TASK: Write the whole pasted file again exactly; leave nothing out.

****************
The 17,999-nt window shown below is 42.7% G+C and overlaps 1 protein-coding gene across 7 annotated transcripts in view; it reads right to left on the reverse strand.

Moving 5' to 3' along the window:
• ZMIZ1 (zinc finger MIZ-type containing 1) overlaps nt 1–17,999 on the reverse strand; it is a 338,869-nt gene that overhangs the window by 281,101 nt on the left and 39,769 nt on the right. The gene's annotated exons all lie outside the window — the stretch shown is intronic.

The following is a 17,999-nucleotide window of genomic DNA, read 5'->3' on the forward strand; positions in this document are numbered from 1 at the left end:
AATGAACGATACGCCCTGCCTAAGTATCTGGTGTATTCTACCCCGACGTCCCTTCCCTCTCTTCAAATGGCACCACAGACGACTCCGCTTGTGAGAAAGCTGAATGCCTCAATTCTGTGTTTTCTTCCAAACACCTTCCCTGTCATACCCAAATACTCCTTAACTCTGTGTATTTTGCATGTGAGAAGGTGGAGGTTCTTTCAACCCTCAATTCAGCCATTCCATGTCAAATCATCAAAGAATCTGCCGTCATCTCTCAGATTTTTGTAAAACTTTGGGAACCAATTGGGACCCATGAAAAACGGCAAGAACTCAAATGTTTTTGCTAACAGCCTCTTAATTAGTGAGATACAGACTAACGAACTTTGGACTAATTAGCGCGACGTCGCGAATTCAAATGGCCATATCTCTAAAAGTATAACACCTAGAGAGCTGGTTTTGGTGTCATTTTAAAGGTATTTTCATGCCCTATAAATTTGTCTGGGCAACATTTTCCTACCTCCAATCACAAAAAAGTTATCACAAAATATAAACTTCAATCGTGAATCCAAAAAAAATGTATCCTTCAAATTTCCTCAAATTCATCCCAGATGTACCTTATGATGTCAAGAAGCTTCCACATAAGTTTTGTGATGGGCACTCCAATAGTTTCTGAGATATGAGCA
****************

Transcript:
The 17,999-nt window shown below is 42.7% G+C and overlaps 1 protein-coding gene across 7 annotated transcripts in view; it reads right to left on the reverse strand.

Moving 5' to 3' along the window:
• ZMIZ1 (zinc finger MIZ-type containing 1) overlaps nt 1–17,999 on the reverse strand; it is a 338,869-nt gene that overhangs the window by 281,101 nt on the left and 39,769 nt on the right. The gene's annotated exons all lie outside the window — the stretch shown is intronic.

The following is a 17,999-nucleotide window of genomic DNA, read 5'->3' on the forward strand; positions in this document are numbered from 1 at the left end:
AATGAACGATACGCCCTGCCTAAGTATCTGGTGTATTCTACCCCGACGTCCCTTCCCTCTCTTCAAATGGCACCACAGACGACTCCGCTTGTGAGAAAGCTGAATGCCTCAATTCTGTGTTTTCTTCCAAACACCTTCCCTGTCATACCCAAATACTCCTTAACTCTGTGTATTTTGCATGTGAGAAGGTGGAGGTTCTTTCAACCCTCAATTCAGCCATTCCATGTCAAATCATCAAAGAATCTGCCGTCATCTCTCAGATTTTTGTAAAACTTTGGGAACCAATTGGGACCCATGAAAAACGGCAAGAACTCAAATGTTTTTGCTAACAGCCTCTTAATTAGTGAGATACAGACTAACGAACTTTGGACTAATTAGCGCGACGTCGCGAATTCAAATGGCCATATCTCTAAAAGTATAACACCTAGAGAGCTGGTTTTGGTGTCATTTTAAAGGTATTTTCATGCCCTATAAATTTGTCTGGGCAACATTTTCCTACCTCCAATCACAAAAAAGTTATCACAAAATATAAACTTCAATCGTGAATCCAAAAAAAATGTATCCTTCAAATTTCCTCAAATTCATCCCAGATGTACCTTATGATGTCAAGAAGCTTCCACATAAGTTTTGTGATGGGCACTCCAATAGTTTCTGAGATATGAGCA